Right. Okay. So time time invested once somebody makes the list. Right. So on the front end, let's say that. Well, actually, if we back it up one more step. I think the leader needs to go through and make their own dreams list prior to the event. I think I think that helps. So whether that means that they go through the October 16 thing that I'm doing for book sales type thing. But they make their own list. I've also done it where they haven't, like Amber, who participated with her team.

 

And I work right there's got to be this initial call, retreat or workshop. It's all hands on deck. Everybody's going to do it. That can be a five hour investment. I would just say one day or two days beyond that, everything else is really organic from the individuals. And so what I tell leaders, we have a little integration system, but I tell leaders it's like they're a little snap on things. Where it's hey, Wade, in your calendar on if you've got your weekly staff meeting on Tuesday on Monday, a little thing goes off into your calendar that says dreams question Mark.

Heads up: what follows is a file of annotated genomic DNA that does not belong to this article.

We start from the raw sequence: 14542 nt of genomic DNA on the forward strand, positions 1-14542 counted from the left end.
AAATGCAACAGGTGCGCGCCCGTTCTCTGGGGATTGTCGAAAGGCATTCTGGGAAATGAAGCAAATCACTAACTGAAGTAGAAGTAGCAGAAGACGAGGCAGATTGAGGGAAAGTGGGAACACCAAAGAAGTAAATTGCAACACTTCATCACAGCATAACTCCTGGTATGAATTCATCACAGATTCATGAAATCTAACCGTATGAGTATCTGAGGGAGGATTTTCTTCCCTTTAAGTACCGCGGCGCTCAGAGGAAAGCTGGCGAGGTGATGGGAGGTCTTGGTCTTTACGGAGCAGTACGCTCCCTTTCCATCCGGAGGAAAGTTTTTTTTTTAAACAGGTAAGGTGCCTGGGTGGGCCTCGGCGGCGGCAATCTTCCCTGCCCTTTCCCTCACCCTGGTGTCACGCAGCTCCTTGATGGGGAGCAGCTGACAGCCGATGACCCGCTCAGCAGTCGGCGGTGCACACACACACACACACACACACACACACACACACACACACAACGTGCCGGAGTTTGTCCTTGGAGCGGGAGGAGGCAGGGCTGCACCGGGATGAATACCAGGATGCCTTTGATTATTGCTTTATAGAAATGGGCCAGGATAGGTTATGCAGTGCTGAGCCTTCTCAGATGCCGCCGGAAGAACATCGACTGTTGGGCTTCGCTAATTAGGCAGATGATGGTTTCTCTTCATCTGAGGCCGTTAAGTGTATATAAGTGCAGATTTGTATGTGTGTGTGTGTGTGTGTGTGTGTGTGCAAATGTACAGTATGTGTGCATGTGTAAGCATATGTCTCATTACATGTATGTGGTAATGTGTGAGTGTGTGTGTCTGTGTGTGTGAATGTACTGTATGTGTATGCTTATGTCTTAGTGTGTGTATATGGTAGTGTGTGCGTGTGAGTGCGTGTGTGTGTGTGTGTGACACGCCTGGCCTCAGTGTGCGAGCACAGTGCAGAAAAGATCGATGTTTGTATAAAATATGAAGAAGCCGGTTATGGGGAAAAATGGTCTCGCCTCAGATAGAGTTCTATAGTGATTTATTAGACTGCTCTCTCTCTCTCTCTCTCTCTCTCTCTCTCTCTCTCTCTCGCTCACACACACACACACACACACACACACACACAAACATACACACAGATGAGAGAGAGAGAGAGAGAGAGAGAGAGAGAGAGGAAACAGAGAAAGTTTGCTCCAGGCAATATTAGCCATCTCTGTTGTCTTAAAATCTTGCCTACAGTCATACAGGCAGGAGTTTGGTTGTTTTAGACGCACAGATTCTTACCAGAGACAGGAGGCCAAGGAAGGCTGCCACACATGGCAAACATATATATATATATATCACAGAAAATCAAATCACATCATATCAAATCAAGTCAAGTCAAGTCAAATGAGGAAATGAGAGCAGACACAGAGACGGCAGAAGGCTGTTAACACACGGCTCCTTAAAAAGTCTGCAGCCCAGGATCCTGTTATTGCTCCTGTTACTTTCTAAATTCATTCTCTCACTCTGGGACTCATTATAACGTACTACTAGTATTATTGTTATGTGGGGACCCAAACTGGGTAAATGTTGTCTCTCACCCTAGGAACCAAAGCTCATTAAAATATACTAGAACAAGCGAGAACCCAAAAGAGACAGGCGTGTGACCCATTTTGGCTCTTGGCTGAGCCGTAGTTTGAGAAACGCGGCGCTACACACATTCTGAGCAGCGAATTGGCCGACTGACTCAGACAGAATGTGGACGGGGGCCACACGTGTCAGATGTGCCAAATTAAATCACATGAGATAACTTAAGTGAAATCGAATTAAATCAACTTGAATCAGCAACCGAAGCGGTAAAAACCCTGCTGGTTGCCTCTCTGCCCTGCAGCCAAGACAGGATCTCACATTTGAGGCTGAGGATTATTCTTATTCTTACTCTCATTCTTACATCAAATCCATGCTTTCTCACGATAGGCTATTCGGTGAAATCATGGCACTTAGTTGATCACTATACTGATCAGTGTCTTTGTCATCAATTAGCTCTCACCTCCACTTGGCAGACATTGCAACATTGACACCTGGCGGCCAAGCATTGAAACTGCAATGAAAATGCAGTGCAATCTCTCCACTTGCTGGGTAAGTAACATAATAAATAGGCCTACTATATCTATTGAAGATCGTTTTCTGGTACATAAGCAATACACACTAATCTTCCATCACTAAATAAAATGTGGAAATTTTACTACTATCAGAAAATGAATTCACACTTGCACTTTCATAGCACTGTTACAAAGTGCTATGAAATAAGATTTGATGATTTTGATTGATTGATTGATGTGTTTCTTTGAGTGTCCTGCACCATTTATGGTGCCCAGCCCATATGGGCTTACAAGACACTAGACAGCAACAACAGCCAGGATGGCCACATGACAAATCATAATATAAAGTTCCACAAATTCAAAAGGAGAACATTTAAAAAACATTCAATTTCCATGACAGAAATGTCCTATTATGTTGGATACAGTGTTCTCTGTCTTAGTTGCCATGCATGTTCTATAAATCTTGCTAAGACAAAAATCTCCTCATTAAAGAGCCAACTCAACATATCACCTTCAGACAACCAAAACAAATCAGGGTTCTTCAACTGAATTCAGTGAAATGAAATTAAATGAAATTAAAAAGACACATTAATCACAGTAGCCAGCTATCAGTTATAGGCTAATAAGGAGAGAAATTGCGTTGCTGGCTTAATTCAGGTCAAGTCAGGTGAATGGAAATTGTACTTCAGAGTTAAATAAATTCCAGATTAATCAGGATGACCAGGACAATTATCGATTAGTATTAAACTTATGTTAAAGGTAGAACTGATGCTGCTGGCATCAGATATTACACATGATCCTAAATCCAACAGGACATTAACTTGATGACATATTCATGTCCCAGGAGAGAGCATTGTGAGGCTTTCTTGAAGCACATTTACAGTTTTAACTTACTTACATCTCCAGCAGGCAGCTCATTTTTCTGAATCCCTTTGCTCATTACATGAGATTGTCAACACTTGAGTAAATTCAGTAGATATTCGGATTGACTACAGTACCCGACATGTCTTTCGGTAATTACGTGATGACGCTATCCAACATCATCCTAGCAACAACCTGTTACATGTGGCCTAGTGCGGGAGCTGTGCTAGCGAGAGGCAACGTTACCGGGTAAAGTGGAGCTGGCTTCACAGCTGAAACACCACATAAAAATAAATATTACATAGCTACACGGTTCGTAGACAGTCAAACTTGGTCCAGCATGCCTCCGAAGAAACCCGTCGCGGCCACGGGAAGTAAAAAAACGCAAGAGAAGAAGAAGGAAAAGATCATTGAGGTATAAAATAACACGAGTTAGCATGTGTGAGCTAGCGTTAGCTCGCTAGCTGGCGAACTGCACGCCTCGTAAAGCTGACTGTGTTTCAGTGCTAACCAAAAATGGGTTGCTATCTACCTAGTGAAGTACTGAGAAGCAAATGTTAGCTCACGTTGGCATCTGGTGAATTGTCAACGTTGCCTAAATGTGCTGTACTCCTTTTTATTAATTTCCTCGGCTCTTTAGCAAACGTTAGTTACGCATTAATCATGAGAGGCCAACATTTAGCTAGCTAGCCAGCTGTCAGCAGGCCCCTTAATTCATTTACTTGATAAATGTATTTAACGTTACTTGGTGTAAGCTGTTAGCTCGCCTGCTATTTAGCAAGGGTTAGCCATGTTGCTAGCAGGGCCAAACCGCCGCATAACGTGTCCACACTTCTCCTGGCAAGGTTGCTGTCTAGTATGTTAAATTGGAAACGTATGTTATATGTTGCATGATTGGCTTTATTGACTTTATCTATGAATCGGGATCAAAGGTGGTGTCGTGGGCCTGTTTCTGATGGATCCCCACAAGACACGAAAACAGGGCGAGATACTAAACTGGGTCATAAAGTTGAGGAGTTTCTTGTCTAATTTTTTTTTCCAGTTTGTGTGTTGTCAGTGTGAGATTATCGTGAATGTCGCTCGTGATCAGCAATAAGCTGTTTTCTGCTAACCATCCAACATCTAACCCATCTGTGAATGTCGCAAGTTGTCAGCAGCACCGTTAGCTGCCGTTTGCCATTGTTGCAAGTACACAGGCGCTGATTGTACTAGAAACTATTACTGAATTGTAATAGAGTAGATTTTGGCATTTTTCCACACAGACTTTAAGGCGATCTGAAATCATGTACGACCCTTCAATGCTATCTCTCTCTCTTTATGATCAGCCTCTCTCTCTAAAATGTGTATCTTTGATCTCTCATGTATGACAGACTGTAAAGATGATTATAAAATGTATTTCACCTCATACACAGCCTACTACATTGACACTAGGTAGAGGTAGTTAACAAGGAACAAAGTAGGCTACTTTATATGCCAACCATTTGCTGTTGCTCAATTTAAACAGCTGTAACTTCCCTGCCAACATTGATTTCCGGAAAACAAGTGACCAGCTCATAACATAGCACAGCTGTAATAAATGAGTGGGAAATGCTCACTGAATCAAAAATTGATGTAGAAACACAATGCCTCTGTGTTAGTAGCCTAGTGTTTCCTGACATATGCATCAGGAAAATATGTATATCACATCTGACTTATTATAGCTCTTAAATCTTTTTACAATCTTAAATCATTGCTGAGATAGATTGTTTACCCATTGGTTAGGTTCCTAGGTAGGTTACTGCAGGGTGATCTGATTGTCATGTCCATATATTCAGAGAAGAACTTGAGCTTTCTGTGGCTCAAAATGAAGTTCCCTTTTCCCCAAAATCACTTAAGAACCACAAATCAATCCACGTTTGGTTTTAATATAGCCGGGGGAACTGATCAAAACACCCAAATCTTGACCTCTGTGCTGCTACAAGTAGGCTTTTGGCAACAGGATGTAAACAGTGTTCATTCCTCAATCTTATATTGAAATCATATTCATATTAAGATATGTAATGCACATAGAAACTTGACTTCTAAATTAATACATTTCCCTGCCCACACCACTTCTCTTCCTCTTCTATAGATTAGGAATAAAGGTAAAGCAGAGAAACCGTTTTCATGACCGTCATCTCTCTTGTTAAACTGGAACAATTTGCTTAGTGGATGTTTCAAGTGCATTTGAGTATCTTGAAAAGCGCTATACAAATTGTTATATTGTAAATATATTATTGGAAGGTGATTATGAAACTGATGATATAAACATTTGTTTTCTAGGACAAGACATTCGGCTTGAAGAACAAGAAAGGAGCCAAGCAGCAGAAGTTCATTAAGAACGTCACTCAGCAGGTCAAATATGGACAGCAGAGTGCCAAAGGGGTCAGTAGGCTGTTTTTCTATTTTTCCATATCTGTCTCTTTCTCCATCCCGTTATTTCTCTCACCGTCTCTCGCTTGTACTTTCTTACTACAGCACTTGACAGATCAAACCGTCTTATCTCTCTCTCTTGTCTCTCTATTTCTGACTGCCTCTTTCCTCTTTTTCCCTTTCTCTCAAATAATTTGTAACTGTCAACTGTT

And that's just for you to recognize. Oh, do we have anybody who recently accomplished some dreams?

 

Perfect.

 

I'm going to put it on the opening comments of our agenda tomorrow. Right. But those little moments are what keeps the kind of the fire going. And then most companies, what they'll do is they'll either do a quarterly or semi annually check in that are centered around dreams, and it doesn't need to be the same 5 hours to two days. It can be an hour at the end of a staff meeting that's extended. Or it can be a cool, like corporate or team dinner and extra outing type of thing.